Beef and oyster pie was one of Victorian England's most popular recipes. Not because everyone had the extravagant means to shuck oysters on gold-plated tableware every night, but because the shellfish were the Pot Noodle of their day: cheap and readily available. The poorer you were, the more oysters you would use to bulk out the highly expensive cow-meat.
Today, oysters are synonymous with the kind of people who "guffaw" and drink Champagne, rather than the red-faced washerwomen of Dickensian London. This demand for their protein-ous, slimy gold and the impact of ruthless trawlers on Britain's seabeds, have left some strains of the oyster a protected species.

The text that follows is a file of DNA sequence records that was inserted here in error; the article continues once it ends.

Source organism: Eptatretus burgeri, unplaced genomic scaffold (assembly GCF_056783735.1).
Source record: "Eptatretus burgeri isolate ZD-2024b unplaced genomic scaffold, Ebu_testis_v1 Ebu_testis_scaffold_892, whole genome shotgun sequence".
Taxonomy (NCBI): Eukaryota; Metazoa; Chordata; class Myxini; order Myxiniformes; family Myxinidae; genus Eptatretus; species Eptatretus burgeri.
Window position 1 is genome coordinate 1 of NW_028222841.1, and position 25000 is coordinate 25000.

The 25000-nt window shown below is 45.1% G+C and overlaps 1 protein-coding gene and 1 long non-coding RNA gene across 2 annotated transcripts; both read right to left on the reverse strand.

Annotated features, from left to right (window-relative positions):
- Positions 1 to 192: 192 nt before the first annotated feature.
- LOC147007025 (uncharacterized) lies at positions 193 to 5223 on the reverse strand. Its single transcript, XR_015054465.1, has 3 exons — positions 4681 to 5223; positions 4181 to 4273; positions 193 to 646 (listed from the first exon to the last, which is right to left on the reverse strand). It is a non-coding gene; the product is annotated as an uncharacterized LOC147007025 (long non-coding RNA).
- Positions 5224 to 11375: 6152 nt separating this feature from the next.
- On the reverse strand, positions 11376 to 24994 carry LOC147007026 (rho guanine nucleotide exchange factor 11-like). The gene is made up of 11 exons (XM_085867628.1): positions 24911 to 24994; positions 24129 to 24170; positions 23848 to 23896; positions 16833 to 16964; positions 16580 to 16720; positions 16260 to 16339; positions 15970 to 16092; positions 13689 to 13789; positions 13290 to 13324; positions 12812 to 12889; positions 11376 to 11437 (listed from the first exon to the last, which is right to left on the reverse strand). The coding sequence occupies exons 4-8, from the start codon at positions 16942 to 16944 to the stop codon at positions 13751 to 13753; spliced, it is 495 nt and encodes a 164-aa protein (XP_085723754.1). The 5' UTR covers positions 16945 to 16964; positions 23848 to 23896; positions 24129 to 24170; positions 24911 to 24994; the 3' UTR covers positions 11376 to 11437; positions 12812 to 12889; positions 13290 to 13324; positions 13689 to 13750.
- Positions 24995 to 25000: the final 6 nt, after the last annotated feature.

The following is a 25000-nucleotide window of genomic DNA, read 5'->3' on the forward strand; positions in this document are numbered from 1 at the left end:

In the small coastal town of Porlock in Somerset, five volunteers are working to change this. The Porlock Bay Shellfish Project harvested its first oysters from the bay last month. They were also the first oysters to be cultivated in the area for 120 years, after trawlers motoring the Bristol Channel swept the beds clean.
"We've come to the end of the trial which has been a success," says Roger Hall, one of the volunteers and a spokesperson for the group. "We're now setting up what we call a community interest company. Those are like limited companies, limited by guarantee, but there are additional legal safeguards to make sure that all the money is safe in the community. For example the five of us we won't be taking any money out of the company at all. The profits will be ploughed back into either another venture or something the community needs."